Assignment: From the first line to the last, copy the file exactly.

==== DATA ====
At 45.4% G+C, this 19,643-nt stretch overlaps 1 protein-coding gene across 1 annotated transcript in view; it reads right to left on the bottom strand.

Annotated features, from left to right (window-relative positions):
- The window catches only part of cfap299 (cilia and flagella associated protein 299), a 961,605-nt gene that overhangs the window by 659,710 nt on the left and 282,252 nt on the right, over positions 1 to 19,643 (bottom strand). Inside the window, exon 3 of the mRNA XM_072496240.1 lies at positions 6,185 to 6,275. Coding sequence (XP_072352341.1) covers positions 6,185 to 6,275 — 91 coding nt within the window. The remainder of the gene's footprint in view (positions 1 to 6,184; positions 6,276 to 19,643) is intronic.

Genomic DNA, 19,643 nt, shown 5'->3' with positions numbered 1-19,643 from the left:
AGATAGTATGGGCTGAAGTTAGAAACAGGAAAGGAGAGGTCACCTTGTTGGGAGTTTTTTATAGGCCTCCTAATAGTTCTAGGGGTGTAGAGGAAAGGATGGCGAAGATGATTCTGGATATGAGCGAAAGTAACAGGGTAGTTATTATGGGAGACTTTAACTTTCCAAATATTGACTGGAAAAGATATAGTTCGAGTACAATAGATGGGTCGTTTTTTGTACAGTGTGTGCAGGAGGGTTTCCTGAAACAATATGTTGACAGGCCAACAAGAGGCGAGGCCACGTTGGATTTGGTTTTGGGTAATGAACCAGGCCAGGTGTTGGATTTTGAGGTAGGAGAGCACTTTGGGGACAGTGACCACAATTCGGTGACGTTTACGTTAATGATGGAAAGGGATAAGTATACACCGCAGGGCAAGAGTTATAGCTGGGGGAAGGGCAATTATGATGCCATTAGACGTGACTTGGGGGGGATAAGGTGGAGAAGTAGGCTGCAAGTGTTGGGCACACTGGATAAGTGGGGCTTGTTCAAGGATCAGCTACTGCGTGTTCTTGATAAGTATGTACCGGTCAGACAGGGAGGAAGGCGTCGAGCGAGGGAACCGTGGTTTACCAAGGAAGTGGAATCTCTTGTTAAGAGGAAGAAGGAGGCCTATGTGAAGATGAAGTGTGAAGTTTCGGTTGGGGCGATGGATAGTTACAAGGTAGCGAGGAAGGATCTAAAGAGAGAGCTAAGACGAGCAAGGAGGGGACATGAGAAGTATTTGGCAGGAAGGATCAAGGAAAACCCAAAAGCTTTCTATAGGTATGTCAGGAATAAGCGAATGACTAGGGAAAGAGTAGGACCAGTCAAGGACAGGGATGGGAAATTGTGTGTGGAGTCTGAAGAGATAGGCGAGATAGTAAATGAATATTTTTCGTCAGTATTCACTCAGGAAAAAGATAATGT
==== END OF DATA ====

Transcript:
At 45.4% G+C, this 19,643-nt stretch overlaps 1 protein-coding gene across 1 annotated transcript in view; it reads right to left on the bottom strand.

Annotated features, from left to right (window-relative positions):
- The window catches only part of cfap299 (cilia and flagella associated protein 299), a 961,605-nt gene that overhangs the window by 659,710 nt on the left and 282,252 nt on the right, over positions 1 to 19,643 (bottom strand). Inside the window, exon 3 of the mRNA XM_072496240.1 lies at positions 6,185 to 6,275. Coding sequence (XP_072352341.1) covers positions 6,185 to 6,275 — 91 coding nt within the window. The remainder of the gene's footprint in view (positions 1 to 6,184; positions 6,276 to 19,643) is intronic.

Genomic DNA, 19,643 nt, shown 5'->3' with positions numbered 1-19,643 from the left:
AGATAGTATGGGCTGAAGTTAGAAACAGGAAAGGAGAGGTCACCTTGTTGGGAGTTTTTTATAGGCCTCCTAATAGTTCTAGGGGTGTAGAGGAAAGGATGGCGAAGATGATTCTGGATATGAGCGAAAGTAACAGGGTAGTTATTATGGGAGACTTTAACTTTCCAAATATTGACTGGAAAAGATATAGTTCGAGTACAATAGATGGGTCGTTTTTTGTACAGTGTGTGCAGGAGGGTTTCCTGAAACAATATGTTGACAGGCCAACAAGAGGCGAGGCCACGTTGGATTTGGTTTTGGGTAATGAACCAGGCCAGGTGTTGGATTTTGAGGTAGGAGAGCACTTTGGGGACAGTGACCACAATTCGGTGACGTTTACGTTAATGATGGAAAGGGATAAGTATACACCGCAGGGCAAGAGTTATAGCTGGGGGAAGGGCAATTATGATGCCATTAGACGTGACTTGGGGGGGATAAGGTGGAGAAGTAGGCTGCAAGTGTTGGGCACACTGGATAAGTGGGGCTTGTTCAAGGATCAGCTACTGCGTGTTCTTGATAAGTATGTACCGGTCAGACAGGGAGGAAGGCGTCGAGCGAGGGAACCGTGGTTTACCAAGGAAGTGGAATCTCTTGTTAAGAGGAAGAAGGAGGCCTATGTGAAGATGAAGTGTGAAGTTTCGGTTGGGGCGATGGATAGTTACAAGGTAGCGAGGAAGGATCTAAAGAGAGAGCTAAGACGAGCAAGGAGGGGACATGAGAAGTATTTGGCAGGAAGGATCAAGGAAAACCCAAAAGCTTTCTATAGGTATGTCAGGAATAAGCGAATGACTAGGGAAAGAGTAGGACCAGTCAAGGACAGGGATGGGAAATTGTGTGTGGAGTCTGAAGAGATAGGCGAGATAGTAAATGAATATTTTTCGTCAGTATTCACTCAGGAAAAAGATAATGT